Is Beckett deal the beginning of the Marlins’ end?

I think, on the eve of the 2008 season, as the Las Vegas franchise prepares for its first season after relocating from Miami, the retrospective columns will look back upon this Thanksgiving week as the beginning of the Marlins’ quick downward spiral. Yesterday’s trade that sent Josh Beckett and Mike Lowell to Boston for shortstop Hanley Ramirez and two other prospects will be seen as the start of the series of events that sent the club on its westward journey. In two short years — and 50 years after the Dodgers and Giants left New York — we’ll likely be talking about the Marlins’ impending move during this holiday week.

As for the current team, Carlos Delgado will be the next to go, probably Juan Pierre after that (to one of the teams that loses out on Johnny Damon). That may be enough of a payroll cut for this season. They won’t trade Dontrelle Willis or Miguel Cabrera because they’re not owned by the other 29 owners and if Jeffrey Loria decides to sell, he’ll need some superstars to keep the value at a decent level. Either that, or he’ll need the star power to convince Las Vegas — or Charlotte or Mexico City or perhaps even Portland, Oregon — to build a ballpark for him.

At least Loria won’t have to worry about spending too much on top free agents — after this off-season, there won’t be many players who want to come to South Florida.

Can the Mets get Delgado? The fact that the teams are in the same division shouldn’t matter, as Murray Chass points out. It’s not like the Marlins will be competitive enough to be in a “rivalry” with the Mets the next two or three years. Besides, they’ve done it before, agreeing to pay a good chunk of Mike Hampton’s salary when they acquired him from the Rockies and then sent him on to the Braves.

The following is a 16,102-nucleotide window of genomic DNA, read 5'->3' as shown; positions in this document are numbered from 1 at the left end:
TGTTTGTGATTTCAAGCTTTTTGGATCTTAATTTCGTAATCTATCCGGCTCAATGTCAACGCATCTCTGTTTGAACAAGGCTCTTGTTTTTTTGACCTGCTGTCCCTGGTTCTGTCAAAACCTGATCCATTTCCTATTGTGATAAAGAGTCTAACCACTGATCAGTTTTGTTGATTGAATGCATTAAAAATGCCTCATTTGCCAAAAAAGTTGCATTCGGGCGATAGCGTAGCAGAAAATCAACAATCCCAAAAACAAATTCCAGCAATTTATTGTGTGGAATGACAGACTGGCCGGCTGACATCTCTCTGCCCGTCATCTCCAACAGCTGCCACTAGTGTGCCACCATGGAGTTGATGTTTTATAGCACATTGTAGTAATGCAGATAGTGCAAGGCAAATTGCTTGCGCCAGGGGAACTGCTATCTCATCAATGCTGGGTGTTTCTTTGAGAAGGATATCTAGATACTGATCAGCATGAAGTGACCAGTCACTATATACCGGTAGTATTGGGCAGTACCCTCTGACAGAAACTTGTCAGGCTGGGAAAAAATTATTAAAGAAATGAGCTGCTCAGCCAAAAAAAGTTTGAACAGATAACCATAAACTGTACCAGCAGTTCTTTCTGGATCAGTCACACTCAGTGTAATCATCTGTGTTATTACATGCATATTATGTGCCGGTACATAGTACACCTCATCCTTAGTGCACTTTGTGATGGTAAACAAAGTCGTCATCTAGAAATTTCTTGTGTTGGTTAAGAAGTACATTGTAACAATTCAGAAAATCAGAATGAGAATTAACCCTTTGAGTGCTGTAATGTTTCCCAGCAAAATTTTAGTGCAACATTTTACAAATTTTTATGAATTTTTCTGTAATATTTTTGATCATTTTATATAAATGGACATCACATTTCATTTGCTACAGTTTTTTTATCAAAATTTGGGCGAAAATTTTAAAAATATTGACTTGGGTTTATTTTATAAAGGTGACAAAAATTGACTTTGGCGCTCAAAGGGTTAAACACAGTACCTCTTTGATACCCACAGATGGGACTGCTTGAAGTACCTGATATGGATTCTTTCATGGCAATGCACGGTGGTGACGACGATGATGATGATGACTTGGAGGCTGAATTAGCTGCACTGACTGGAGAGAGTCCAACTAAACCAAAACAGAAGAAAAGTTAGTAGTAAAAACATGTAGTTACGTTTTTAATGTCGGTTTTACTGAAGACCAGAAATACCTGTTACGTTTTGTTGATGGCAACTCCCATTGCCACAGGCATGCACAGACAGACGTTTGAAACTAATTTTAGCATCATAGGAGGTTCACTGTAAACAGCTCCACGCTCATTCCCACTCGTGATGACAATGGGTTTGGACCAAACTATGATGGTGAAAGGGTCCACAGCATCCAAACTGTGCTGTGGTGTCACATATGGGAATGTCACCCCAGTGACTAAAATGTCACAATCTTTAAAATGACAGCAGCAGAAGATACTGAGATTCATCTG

I think, in the end, the Mets will make the move for Delgado. Chass notes that Manny Ramirez can veto any trade now that he’s a 10-and-5 player, so despite Ramirez’s superior numbers, there are several reasons why Delgado may be a better buy: He’s cheaper (per season), he’s left-handed, he plays a position of need in New York and the Mets won’t have to convince him to play right field, as they will have to do with Cliff Floyd or Ramirez (provided Floyd isn’t dealt to Boston in order to get Manny).

It would probably take Yusmerio Petit to get Delgado, but he might be the only big chip or top prospect they’d have to deal. Add in Steve Trachsel (at, I believe, just $2.5 million next year) and you give Florida a solid veteran replacement for Beckett. Considering the apparent depth of pitching prospects the Mets have (Matt Peterson, Brian Bannister, Philip Humber, Mike Pelfrey if he signs), not to mention the emergence of Jae Seo and Aaron Heilman last season and a relatively young Kris Benson, dealing Petit shouldn’t deplete them too much. I don’t know that he’s even the most major-league ready of all the prospects.

In spring training 2004, the Mets wouldn’t deal Jose Reyes or Scott Kazmir for Alfonso Soriano, and it appears that stance will hold up as a good assessment of the players’ abilities. (Though somewhere between March and July of that year, they somehow decided that while Soriano wasn’t worth Kazmir, Victor Zambrano was. Which brings up another idea: Throw in Zambrano for Delgado.) And there was no way they were dealing David Wright, either. (The best assessment of them all.)

But for Carlos Delgado, I’ll take the chance that Petit could become Scott Kazmir. At least Delgado has proven himself as a major-league slugger during the past 10 seasons, whereas Zambrano proved that he was an underachieving arm who couldn’t catch up to his potential, even if that potential was blown out of proportion.

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